Yesterday we formed the cookies from the dough and baked them. The older children love to individualize the cookies they make and spend time with their artistry, while the younger ones love to make a giant circle and slather on the frosting.
Today we will begin decorating the cookies.
This is the Stella cookie I made for a different year of our cookie exchange. I have posted it before.
I hope this year's cookie will turn out as well.
One of my students recently got pigmy goats as pets. They came to visit us on Monday. How very cute they are!
My step counter tells me that by the end of a school day, I have usually taken 5 - 6000 steps. That would be approximately 1.5 miles between 8:00 and 3:00. I don't count those 'miles' as my walking miles because I am not making continuous long strides, although I do count them in my daily steps. I like my step counter, but I took the plunge and ordered a FitBit which will not only count my steps, but will also count calories burned. I am interested to see how it measures calories burned for playing my instrument as compared to the fitness tracker.
One of the compelling reasons that drove me to buying the FitBit is that it measures sleep. Sleep has been an issue for me, not just falling asleep, but staying asleep and my general quality of sleep as well.
Of course another compelling reason is that I am a Gadget Geek (thank you, Dad!)
I am excited because when I looked at the tracking, my FitBit should arrive today.
Just a slice of life from a busy teacher.
I hope your week is busy, entertaining, and positive.
Sunday, December 11, 2011
Thirty-six years ago when I was a La Leche League leader and Lamaze childbirth instructor, I was called to the home of a young woman who was having a difficult time getting started nursing her newborn daughter. As it turned out, she was a fellow artist and quilter and we hit it off immediately - the start of a lifelong friendship.
Kathy made toys and quilts for her children, and also made the most amazing quilts as art for walls. In recent years, she has begun writing children's books. I bought a copy of her book, 'Calico Kittens' for my granddaughters and had them signed by the author. I didn't realize when I bought the books that they have a pattern in the back for making the calico kittens.
This was a happy discovery because I love having a related toy for a book when I give books to young children. I copied that pattern, and then thought to ask my class if they would enjoy making calico kittens, too. I told them that sewing isn't just for girls and that some of the boys might like to make on for a sister, or for their kindergarten partners. One of the 6th grade boys immediately piped up that of COURSE sewing wasn't just for girls, and we were off. Every child but one wants to make one, and I'll bet that come tomorrow, he will change his mind. Of course, he doesn't have to if he doesn't wish to.
So today I made my first calico kitten for one of my granddaughters to go with her book. I wanted to get it done before tomorrow so the children could see the prototype. I'll make another one with the children so I can instruct as we go along.
I thought she came out pretty cute.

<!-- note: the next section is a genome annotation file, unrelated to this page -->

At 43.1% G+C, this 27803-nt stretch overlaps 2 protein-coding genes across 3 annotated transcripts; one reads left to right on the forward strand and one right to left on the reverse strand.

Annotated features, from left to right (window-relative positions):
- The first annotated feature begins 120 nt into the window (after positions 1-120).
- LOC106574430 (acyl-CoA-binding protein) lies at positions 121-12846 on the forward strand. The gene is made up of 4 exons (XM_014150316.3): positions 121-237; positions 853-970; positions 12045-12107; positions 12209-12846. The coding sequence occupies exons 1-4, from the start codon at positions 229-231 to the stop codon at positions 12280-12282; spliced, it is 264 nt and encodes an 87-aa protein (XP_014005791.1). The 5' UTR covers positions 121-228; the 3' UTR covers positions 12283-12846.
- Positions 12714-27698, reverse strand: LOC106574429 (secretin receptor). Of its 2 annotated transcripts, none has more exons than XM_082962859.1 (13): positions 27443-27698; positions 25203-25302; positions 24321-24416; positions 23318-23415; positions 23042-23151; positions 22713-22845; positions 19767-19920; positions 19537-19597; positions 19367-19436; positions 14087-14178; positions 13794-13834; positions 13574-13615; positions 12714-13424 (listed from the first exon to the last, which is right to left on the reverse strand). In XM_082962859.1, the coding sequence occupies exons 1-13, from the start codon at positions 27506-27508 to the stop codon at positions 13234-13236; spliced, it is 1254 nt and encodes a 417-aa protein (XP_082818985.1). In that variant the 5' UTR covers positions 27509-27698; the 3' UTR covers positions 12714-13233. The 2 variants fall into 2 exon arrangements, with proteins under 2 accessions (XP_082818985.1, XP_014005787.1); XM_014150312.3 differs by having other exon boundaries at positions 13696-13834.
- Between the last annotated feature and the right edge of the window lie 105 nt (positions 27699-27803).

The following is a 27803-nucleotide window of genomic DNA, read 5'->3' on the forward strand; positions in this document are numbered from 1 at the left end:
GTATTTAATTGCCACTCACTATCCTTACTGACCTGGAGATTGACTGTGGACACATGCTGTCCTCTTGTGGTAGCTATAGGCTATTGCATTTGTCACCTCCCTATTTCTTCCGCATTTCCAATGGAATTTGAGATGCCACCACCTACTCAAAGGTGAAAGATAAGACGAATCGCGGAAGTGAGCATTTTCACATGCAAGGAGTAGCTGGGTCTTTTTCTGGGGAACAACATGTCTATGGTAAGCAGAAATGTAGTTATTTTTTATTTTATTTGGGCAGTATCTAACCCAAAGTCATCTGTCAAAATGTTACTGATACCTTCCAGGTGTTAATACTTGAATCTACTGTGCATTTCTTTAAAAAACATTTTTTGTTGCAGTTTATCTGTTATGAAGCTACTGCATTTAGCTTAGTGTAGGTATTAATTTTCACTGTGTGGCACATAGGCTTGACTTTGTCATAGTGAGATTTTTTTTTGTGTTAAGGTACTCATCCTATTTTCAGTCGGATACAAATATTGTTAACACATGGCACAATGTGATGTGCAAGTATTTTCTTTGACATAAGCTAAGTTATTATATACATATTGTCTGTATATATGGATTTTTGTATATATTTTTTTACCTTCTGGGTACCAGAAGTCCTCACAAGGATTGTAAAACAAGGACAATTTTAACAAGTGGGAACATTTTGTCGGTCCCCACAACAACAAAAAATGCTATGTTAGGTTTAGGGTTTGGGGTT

I bought a quantity of quilting fat quarters so the children would have a selection of fabrics to choose from. JoAnn Fabrics was having a decent sale on them, definitely a plus.
I have to say that while I was sewing this kitten I was wondering what on earth I was thinking. Making these with 16 children? Yeesh!
It will be a fun activity for the last week of school before winter break though.
Here is a link to Kathy's book in case you are interested in one.
Friday, December 09, 2011
As much as I try to keep my stress levels low, they tend to skyrocket this time of year. I have made many adjustments in my schedule to keep stress management strategies in place.
Here are some of the things I have been doing in terms of stress management.
Call me an ostrich, but I don't watch the news for now.
Cut back on work related responsibilities
Get enough sleep
(Do you like those pacifiers? )
But life interferes with unavoidable stressors anyway.
Taking my son back to the airport - I won't see him for another year probably.
My beloved aunt dying. She was like a mother to me.
Getting on the plane to Philly and back - MAJOR stress as I am terrified of flying.
Not having grieving time. Day after Yve died, I was back at work. The following week (this week) work, plus faculty mtg. plus board meeting, plus committee mtg. plus field trip.
A student who is having major meltdowns.
My dear friend who kicked back ovarian cancer last summer, has learned that it has returned.
My step daughter is in crisis with drug addictions.
Not easy stuff.
How I'm handling it:
I joined the Stress Buster Challenge Team.
Keeping a stress journal. This blog is actually an on-line entry for today.
Still trying to get in exercise. No less than 10,000 steps per day since I got back from Philly. 12,000 today, plus an hour of rollerblading, and including a walk in the snow with Stella.
I am planning another Lie-Low weekend. The plan is to get to Body Pump, which I have missed for a few weeks, pamper myself, play music, and take it easy.
Trying to stay on target with my original stress management program.
This evening after writing my blog, I plan to read, then play my guitar, then read a little more before bed.
I loved Dorrie in 'Finding Nemo.'
"Just keep swimming!"